Q: If AWS is offering all of these open-source models on its platform, is there concern that AWS could be held responsible for the safety of those models?

A: No. It really helps if you think of them less as this very loaded term of artificial intelligence, and more just applied statistics. It’s just a statistical parlor trick, really. You can kind of think of them a little like a database. We want to enable those sorts of capabilities for customers. And so if you think of it that way, it makes a lot more sense as to where the responsibility lies for their usage. We’re engaged in all of those policy discussions and we’ll see how it plays out.


Q: Who do you think will use SageMaker JumpStart and who will use Bedrock?

A: There’s going to be people who have the skills, interests, and the investment to actually go and take apart these models, rebuild them, and combine them in all these interesting way. It’s one of the benefits of open source models. You can do whatever you want with them.

But then for the vast majority of organizations, they just want to build with these things and want to know it has low latency, is designed for scale and has the operational performance you would expect from AWS, and that the data is secure.

Q: There’s a debate over which is better: Fine tuning/prompting very large, powerful and general large language models for specific purposes, or using more narrowly focused models and fine tuning them even further. It sounds like you believe the latter option is going to win.

A: You can’t fine tune GPT-4. What we found is that in the enterprise, most of those customers have very large amounts of existing private data and intellectual property. And a lot of the advantages and the opportunity that they see for generative AI is in harnessing that private data and IP into new internal experiences, or new product categories or new product capabilities.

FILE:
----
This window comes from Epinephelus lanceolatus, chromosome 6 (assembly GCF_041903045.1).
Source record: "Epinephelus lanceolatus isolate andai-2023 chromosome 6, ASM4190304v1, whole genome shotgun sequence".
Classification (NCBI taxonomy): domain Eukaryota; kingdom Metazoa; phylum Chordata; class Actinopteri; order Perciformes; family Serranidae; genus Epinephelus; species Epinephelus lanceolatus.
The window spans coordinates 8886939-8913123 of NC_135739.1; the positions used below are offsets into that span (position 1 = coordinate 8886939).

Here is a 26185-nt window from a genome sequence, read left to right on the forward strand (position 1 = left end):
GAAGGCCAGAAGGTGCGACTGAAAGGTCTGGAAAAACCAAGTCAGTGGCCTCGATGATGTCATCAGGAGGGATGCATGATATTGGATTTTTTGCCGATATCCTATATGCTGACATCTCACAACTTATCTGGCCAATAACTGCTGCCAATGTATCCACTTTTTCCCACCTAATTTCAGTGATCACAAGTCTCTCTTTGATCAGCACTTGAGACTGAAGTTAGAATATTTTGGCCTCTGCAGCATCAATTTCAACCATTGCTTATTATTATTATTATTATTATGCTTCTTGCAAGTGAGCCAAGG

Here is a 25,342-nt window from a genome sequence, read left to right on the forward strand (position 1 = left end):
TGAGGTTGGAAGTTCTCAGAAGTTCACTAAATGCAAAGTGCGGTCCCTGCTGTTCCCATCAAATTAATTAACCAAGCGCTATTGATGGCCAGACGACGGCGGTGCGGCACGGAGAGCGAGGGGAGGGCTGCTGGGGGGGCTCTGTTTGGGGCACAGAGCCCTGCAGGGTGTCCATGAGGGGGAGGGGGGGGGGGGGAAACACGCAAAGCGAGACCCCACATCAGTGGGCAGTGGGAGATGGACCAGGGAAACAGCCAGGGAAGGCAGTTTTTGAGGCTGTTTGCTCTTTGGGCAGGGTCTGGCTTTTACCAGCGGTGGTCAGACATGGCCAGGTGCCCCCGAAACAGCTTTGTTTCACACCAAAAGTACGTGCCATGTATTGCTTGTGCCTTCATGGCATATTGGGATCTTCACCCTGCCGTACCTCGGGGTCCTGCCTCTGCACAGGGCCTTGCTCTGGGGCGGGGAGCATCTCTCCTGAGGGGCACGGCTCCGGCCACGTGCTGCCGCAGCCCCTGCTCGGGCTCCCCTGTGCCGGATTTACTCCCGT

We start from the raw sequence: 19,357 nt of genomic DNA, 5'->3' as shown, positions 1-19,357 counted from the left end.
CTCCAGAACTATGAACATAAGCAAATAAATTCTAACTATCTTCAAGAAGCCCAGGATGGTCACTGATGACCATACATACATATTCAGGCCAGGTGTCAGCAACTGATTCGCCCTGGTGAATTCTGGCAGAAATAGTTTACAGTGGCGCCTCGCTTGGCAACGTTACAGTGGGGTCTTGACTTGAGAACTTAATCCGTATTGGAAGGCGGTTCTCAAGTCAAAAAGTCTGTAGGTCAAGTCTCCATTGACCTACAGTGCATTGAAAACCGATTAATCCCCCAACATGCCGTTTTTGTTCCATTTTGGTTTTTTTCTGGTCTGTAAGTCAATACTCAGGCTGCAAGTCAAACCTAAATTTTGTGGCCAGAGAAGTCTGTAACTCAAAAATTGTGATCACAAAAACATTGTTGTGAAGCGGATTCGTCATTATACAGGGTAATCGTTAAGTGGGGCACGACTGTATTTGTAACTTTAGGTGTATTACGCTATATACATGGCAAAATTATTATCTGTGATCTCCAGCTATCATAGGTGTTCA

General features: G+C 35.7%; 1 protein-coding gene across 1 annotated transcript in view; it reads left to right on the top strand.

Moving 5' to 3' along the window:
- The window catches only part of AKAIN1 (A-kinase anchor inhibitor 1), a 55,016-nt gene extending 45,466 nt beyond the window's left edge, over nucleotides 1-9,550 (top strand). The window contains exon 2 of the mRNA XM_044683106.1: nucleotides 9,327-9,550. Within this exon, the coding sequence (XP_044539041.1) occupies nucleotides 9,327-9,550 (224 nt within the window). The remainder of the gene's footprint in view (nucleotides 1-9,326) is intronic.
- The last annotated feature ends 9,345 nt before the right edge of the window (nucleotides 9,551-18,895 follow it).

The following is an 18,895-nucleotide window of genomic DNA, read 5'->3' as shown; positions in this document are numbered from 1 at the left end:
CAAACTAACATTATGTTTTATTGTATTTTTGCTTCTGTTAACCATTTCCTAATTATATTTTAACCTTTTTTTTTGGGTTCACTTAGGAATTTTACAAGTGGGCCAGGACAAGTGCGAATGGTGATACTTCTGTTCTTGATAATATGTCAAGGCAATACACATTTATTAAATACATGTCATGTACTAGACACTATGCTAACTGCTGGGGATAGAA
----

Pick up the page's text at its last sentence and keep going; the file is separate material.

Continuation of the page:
The ability to take that data and then take a foundational model and just contribute additional knowledge and information to it very quickly and very easily, and then put it into production very quickly and very easily, then iterate on it in production very quickly and very easily. That’s kind of the model that we’re seeing.

Q: Can you give me any customer examples that stand out?

A: It’s super early and we’re still in limited preview with Bedrock. What has struck me is just the diversity and the breadth of the use cases that we’re seeing. A lot of folks are using these in the kind of unsexy but very important back end.

So personalization, ranking, search and all those sorts of things. We’re seeing a lot of interest in expert systems. So chat and question-answer systems. But we’re also seeing a lot of work in decision-making support. So, decomposing and solving more complicated problems and then automating the solution using this combination of language models under the hood.

Q: What’s the vision for who will best be able to take advantage of these products? Do you see a possibility that startups could basically just form a company around these APIs on Bedrock?

A: There are going to be waves and waves of startups that have an idea or an automation that they want to bring into companies, or an entirely new product idea that’s enabled through this.